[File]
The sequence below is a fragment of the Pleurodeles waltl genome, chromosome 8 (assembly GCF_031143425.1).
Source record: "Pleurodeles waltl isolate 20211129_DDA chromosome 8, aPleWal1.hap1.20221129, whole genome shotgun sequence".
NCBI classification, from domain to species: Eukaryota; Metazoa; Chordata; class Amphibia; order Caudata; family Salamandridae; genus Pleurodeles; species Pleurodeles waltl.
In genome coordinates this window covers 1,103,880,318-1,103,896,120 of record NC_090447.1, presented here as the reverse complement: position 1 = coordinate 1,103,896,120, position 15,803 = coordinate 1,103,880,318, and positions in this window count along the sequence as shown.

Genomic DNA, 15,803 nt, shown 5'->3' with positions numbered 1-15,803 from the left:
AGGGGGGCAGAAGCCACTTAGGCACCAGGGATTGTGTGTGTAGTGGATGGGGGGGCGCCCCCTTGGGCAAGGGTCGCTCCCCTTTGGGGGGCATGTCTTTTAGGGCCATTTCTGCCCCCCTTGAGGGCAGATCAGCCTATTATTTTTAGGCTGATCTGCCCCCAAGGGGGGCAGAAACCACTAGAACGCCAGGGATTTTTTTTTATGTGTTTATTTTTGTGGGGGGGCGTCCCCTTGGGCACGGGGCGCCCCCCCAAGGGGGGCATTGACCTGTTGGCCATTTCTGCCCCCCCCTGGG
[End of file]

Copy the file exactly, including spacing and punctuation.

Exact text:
The sequence below is a fragment of the Pleurodeles waltl genome, chromosome 8 (assembly GCF_031143425.1).
Source record: "Pleurodeles waltl isolate 20211129_DDA chromosome 8, aPleWal1.hap1.20221129, whole genome shotgun sequence".
NCBI classification, from domain to species: Eukaryota; Metazoa; Chordata; class Amphibia; order Caudata; family Salamandridae; genus Pleurodeles; species Pleurodeles waltl.
In genome coordinates this window covers 1,103,880,318-1,103,896,120 of record NC_090447.1, presented here as the reverse complement: position 1 = coordinate 1,103,896,120, position 15,803 = coordinate 1,103,880,318, and positions in this window count along the sequence as shown.

Genomic DNA, 15,803 nt, shown 5'->3' with positions numbered 1-15,803 from the left:
AGGGGGGCAGAAGCCACTTAGGCACCAGGGATTGTGTGTGTAGTGGATGGGGGGGCGCCCCCTTGGGCAAGGGTCGCTCCCCTTTGGGGGGCATGTCTTTTAGGGCCATTTCTGCCCCCCTTGAGGGCAGATCAGCCTATTATTTTTAGGCTGATCTGCCCCCAAGGGGGGCAGAAACCACTAGAACGCCAGGGATTTTTTTTTATGTGTTTATTTTTGTGGGGGGGCGTCCCCTTGGGCACGGGGCGCCCCCCCAAGGGGGGCATTGACCTGTTGGCCATTTCTGCCCCCCCCTGGG